Add to that the fact that manure and fertilisers used to grow crops to feed livestock produce two-thirds of global human emissions of nitrous oxide (a gas almost 300 times as damaging to the climate as CO2 ) and you start to see the scale of the problem.

When you crunch those numbers, a single kilo of beef can be responsible for more greenhouse gas than driving for three hours while leaving all the lights on at home, according to 2007 Japanese research published in the journal Animal Science.

Cows can even offer vegetarians something to ruminate on - a veggie who scoffs a lot of dairy products can actually be as bad for the climate as a meat-eater. That's because the dairy industry accounts for about 23% of UK food emissions.

If the UK went the whole hog and stopped eating meat and dairy entirely, without increasing how much we eat of other foods, we would cut our greenhouse gas emissions by 8%. While this may be an unikely scenario, even eating a bit less could lower demand and reduce emissions significantly.

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What's the debate?

What about animal welfare?

'Climate-efficiency' in the meat industry might conflict with animal welfare. For example, intensively farmed chicken has the lowest climate impact of all meats, but sales of free-range poultry rose 16% between 2005 and 2006. If battery farming and climate change cause you concern, eating less but better-quality meat may be preferable.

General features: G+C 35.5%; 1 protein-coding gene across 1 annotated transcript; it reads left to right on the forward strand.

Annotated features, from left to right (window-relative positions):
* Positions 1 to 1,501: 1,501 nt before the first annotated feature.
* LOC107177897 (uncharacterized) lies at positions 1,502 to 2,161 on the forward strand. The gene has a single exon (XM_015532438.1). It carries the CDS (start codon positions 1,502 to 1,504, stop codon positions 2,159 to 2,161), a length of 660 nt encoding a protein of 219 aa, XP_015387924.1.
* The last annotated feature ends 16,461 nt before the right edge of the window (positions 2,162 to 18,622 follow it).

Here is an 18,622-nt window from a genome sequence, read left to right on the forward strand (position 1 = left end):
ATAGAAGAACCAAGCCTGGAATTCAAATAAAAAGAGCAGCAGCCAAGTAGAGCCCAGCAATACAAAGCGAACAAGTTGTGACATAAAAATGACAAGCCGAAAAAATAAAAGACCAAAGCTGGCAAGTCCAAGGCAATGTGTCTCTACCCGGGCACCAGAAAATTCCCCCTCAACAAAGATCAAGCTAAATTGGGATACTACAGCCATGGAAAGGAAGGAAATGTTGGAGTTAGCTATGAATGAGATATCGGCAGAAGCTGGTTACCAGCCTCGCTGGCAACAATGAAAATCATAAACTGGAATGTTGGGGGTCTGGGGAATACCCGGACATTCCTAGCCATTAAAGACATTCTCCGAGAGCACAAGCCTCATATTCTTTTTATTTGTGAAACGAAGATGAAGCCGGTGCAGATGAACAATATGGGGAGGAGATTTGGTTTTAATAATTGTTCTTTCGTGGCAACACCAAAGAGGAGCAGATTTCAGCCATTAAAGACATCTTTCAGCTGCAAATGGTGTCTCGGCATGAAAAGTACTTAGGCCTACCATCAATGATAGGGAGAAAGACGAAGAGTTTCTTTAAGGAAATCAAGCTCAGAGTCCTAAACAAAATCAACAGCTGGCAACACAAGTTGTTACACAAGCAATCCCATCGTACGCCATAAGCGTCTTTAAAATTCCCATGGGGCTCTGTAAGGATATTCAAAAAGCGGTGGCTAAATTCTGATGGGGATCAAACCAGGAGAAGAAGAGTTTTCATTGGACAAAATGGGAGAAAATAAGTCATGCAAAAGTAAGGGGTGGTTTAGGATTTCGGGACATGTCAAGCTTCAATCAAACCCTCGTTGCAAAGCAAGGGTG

What about organics?

The jury's out on whether organic meat and dairy are beneficial to the climate. Critics say that any benefits to the climate from cutting out fertilisers could be swallowed up by the increased use of land. Read this DEFRA report for more information on recent research.

There must be some efficiencies?

In their favour, cows and sheep can graze on non-arable land - so they don't waste space that could be used to produce crops - and produce useful side-products such as leather and fertiliser.

Livestock farming isn't solely responsible for deforestation, is it?

No. Farming for biofuels and soya (much of which ends up in animal feeds) also contribute to deforestation.

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What's stopping me?

"I don't want to put the farmers out of business"

Beset by foot and mouth outbreaks and export bans in recent years, UK beef producers are unlikely to react kindly to a massive drop in demand. The science is clear, however, that eating beef and dairy (along with prawns) is extremely carbon-intensive.